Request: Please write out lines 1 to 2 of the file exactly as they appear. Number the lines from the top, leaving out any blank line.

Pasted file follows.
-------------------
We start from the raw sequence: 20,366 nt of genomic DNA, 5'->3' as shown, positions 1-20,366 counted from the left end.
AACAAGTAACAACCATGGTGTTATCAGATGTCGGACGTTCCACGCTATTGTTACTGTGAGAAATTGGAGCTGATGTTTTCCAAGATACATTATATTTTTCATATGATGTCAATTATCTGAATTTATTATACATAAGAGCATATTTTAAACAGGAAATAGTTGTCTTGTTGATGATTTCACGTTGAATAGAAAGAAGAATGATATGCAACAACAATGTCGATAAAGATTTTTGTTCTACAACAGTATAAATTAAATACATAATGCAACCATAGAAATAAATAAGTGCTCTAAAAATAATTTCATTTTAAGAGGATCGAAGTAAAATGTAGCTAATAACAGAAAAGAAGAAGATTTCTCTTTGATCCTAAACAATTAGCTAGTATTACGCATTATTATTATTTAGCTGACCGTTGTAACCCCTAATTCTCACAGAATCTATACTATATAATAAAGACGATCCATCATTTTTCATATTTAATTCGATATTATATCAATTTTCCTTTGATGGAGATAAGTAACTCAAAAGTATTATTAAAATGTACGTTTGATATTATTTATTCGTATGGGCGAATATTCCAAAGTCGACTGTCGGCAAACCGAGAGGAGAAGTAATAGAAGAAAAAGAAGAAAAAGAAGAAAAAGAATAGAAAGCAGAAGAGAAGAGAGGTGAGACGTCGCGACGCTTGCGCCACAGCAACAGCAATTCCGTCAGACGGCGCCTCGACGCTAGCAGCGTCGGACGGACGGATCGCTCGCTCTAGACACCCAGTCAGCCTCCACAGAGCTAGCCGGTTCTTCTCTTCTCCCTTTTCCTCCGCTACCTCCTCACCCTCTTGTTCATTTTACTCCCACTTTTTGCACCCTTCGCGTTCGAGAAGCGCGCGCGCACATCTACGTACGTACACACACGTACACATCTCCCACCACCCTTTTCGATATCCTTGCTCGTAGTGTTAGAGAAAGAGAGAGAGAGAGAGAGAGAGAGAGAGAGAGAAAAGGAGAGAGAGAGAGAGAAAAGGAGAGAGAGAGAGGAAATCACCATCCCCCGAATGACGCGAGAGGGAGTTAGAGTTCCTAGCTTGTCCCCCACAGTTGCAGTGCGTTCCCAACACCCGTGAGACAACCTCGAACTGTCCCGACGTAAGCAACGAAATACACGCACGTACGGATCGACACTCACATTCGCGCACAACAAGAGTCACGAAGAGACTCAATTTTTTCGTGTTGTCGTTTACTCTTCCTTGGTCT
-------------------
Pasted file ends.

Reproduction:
We start from the raw sequence: 20,366 nt of genomic DNA, 5'->3' as shown, positions 1-20,366 counted from the left end.
AACAAGTAACAACCATGGTGTTATCAGATGTCGGACGTTCCACGCTATTGTTACTGTGAGAAATTGGAGCTGATGTTTTCCAAGATACATTATATTTTTCATATGATGTCAATTATCTGAATTTATTATACATAAGAGCATATTTTAAACAGGAAATAGTTGTCTTGTTGATGATTTCACGTTGAATAGAAAGAAGAATGATATGCAACAACAATGTCGATAAAGATTTTTGTTCTACAACAGTATAAATTAAATACATAATGCAACCATAGAAATAAATAAGTGCTCTAAAAATAATTTCATTTTAAGAGGATCGAAGTAAAATGTAGCTAATAACAGAAAAGAAGAAGATTTCTCTTTGATCCTAAACAATTAGCTAGTATTACGCATTATTATTATTTAGCTGACCGTTGTAACCCCTAATTCTCACAGAATCTATACTATATAATAAAGACGATCCATCATTTTTCATATTTAATTCGATATTATATCAATTTTCCTTTGATGGAGATAAGTAACTCAAAAGTATTATTAAAATGTACGTTTGATATTATTTATTCGTATGGGCGAATATTCCAAAGTCGACTGTCGGCAAACCGAGAGGAGAAGTAATAGAAGAAAAAGAAGAAAAAGAAGAAAAAGAATAGAAAGCAGAAGAGAAGAGAGGTGAGACGTCGCGACGCTTGCGCCACAGCAACAGCAATTCCGTCAGACGGCGCCTCGACGCTAGCAGCGTCGGACGGACGGATCGCTCGCTCTAGACACCCAGTCAGCCTCCACAGAGCTAGCCGGTTCTTCTCTTCTCCCTTTTCCTCCGCTACCTCCTCACCCTCTTGTTCATTTTACTCCCACTTTTTGCACCCTTCGCGTTCGAGAAGCGCGCGCGCACATCTACGTACGTACACACACGTACACATCTCCCACCACCCTTTTCGATATCCTTGCTCGTAGTGTTAGAGAAAGAGAGAGAGAGAGAGAGAGAGAGAGAGAGAGAAAAGGAGAGAGAGAGAGAGAAAAGGAGAGAGAGAGAGGAAATCACCATCCCCCGAATGACGCGAGAGGGAGTTAGAGTTCCTAGCTTGTCCCCCACAGTTGCAGTGCGTTCCCAACACCCGTGAGACAACCTCGAACTGTCCCGACGTAAGCAACGAAATACACGCACGTACGGATCGACACTCACATTCGCGCACAACAAGAGTCACGAAGAGACTCAATTTTTTCGTGTTGTCGTTTACTCTTCCTTGGTCT